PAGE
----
Last year, Russia was the main source of disinformation directed against the EU. In a third of recorded cases, Ukraine and its representatives became the objects of informational attacks.
This is stated in reports on disinformation and manipulation of facts in the world information space for 2022, published by the foreign policy service of the European Union, informs Censor. NO.
According to the document, Russia is the main source of information manipulation aimed at discrediting the European Union. In 33 cases out of 100, Ukraine and its representatives became direct targets of information attacks, and in 60 cases out of 100, the main purpose of disinformation was to justify the Russian invasion.
Official Russian channels play a major role in spreading disinformation and manipulation. “Official accounts of diplomatic missions of the Russian Federation in social networks work as a coordinated network of spreading disinformation and are already fully integrated into a large system of information manipulation,” experts note.
EU High Diplomat Josep Borrell gave an example at a conference dedicated to this topic: Russian diplomatic accounts spread a statement that the Armed Forces of Ukraine are “neo-Nazi paramilitary groups that commit atrocities against civilians, including children,” adding naturalistic photos and videos of the killed and wounded, reports DW. This was followed by a call to demonstrate in EU countries.
“Of course, this is a lie, and we know it,” Borrell says. “It is Russia that is bombing cities, playgrounds, schools and hospitals all over Ukraine. However, not everyone knows this.”
In an attempt to confuse users, Russian diplomatic accounts in social networks promote disinformation narratives under the guise of “fact checking.” At most, Moscow uses its participation in diplomatic forums to reinforce and legitimize disinformation, false statements about Ukraine (for example, claims about biolaboratories, Ukraine being under Nazi rule, etc.).
The EU has “clear evidence that Russia has mobilized all its tools” to carry out disinformation and manipulation campaigns, Borrell said. He called it a “systematic distortion of reality” to divert attention from the invasion of Ukraine. According to the study, distraction and distortion of facts are the main tasks of disinformation. In 42 percent of cases, Russia seeks to shift attention to another actor, another narrative, or shift the blame. In 35 percent of cases, Russia tries to change the framing and the narrative itself.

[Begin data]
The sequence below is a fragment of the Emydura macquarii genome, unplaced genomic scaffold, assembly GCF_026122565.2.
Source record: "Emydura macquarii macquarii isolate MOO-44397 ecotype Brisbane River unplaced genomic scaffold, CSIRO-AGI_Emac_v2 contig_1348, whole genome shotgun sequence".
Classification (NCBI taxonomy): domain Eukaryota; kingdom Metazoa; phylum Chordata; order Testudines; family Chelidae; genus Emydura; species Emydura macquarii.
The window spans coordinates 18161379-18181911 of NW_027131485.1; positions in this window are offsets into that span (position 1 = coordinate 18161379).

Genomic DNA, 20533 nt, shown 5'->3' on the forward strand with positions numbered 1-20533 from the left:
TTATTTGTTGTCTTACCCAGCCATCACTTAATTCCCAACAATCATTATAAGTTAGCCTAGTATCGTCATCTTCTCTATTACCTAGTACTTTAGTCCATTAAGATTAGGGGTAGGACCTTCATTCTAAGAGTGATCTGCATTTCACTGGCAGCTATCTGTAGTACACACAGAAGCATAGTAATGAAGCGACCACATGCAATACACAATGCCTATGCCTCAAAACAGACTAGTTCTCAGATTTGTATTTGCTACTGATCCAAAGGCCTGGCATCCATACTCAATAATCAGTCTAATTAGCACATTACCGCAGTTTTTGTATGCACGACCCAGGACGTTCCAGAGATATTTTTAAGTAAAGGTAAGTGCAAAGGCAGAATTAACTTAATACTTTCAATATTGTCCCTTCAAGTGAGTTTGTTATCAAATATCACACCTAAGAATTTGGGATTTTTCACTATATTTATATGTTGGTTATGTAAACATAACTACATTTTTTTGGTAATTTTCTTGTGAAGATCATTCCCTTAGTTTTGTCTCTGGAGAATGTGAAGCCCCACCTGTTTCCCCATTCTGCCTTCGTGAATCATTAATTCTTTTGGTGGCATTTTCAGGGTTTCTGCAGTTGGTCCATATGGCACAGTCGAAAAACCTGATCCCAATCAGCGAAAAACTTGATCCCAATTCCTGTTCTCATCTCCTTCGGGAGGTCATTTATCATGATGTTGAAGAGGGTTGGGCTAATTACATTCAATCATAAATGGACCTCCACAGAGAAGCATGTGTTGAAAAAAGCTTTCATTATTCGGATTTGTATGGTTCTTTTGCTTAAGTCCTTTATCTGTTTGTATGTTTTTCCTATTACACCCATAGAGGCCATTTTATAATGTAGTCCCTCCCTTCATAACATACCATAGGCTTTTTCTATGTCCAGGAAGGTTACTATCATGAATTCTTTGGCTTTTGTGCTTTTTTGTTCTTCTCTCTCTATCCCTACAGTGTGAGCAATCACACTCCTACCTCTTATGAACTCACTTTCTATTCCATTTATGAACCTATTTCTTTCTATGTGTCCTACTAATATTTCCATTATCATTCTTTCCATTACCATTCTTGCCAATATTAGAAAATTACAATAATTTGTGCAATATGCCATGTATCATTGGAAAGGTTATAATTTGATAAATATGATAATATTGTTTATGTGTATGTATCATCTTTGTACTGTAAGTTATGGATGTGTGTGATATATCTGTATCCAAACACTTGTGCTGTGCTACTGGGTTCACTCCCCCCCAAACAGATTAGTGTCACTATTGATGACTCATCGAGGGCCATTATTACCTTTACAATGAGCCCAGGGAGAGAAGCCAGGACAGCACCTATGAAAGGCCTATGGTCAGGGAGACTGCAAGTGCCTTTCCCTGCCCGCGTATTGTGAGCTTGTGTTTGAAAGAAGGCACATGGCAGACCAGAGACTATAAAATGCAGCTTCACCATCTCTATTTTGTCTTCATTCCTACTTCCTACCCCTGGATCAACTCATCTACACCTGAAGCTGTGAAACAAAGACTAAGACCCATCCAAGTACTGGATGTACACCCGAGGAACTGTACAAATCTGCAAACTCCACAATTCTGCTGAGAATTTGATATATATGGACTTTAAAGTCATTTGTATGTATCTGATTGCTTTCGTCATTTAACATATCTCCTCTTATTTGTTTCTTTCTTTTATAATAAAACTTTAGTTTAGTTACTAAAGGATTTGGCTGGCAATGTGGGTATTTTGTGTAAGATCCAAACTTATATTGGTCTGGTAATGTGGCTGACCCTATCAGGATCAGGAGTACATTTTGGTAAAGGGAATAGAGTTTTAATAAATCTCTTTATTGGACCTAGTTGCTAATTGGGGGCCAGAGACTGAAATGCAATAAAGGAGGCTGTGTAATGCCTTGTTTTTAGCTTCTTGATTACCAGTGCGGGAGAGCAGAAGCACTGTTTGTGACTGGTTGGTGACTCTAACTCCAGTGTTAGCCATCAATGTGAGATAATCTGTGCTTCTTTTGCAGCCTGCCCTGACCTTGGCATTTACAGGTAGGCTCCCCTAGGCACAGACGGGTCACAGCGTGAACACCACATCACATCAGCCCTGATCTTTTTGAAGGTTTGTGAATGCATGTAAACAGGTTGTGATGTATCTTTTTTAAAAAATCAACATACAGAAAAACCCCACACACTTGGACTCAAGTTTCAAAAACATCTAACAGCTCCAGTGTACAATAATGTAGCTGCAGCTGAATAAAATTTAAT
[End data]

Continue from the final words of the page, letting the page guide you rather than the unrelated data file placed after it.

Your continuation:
Almost all disinformation narratives used by the Kremlin to justify the invasion and mobilize domestic support date back to 2013-2014 and the Maidan. In this context, the Kremlin seeks to portray Ukraine as a “Nazi state”, “a state that did not happen” or “not a state at all”. In this way, the pro-Kremlin media prepared the ground for a military invasion for years.
“We have seen attempts to confuse and mislead people with ever-changing narratives and versions of events. The goal is to make sure that no one believes anything anymore, so that people come to the conclusion: “Well, everyone is lying. How can I tell a lie from the truth?” Borrell said.
Behind this is the desire to undermine trust in all mass media and democratic institutions, he is sure.
The Russian authorities are well aware that popular support is extremely important in democratic countries, says European Commissioner Vira Yurova. In this case, it is support for sanctions against the Russian Federation, public support for aid to Ukraine, and the reception of Ukrainian refugees. On the international stage, the Kremlin is manipulating information to undermine international aid for Ukraine, an EU study has highlighted.
Manipulative content is produced in at least 30 languages, 16 of which are languages of the European Union. At the same time, 44 percent of Russian content is aimed at Russian speakers, and 36 percent – at English speakers.
The task here is to “sow doubts about who is the aggressor, hence the emphasis on disinformation narratives that accuse NATO and especially the US of trying to surround and contain Russia through Ukraine,” the report says. Another goal of Moscow is to break the international community’s resolve to condemn the war and hold Russia accountable for violations of international law.
In addition, with the help of their proxies and manipulative behavior in social networks, pro-Kremlin figures seek to exacerbate and use painful points for various communities: the topics of migration and refugees, the rise in the cost of living, energy prices, etc.
Researchers point to the emergence of a new wave of disinformation methods. Yes, Russia uses cheap technologies for the production of fake images and videos – the main carriers of disinformation. Sometimes images and graphics are faked for international organizations and trusted mass media – the style of the magazine, graphic elements of story design, etc. are completely copied.
Borrell also cited the example of memes that appeared after the launch of the European Union training mission, where the EU is presented as a servant of NATO. “This post appeared on the website of the Ministry of Foreign Affairs of Russia. Yes, on the website of the Ministry of Foreign Affairs! 10 minutes later – in their Telegram channel, and then quickly spread through more than 100 channels, including Sputnik Africa,” the diplomat said.
The report also documents Russia’s cooperation with China in this field, under which “the content created by one disinformation system is reinforced by another.”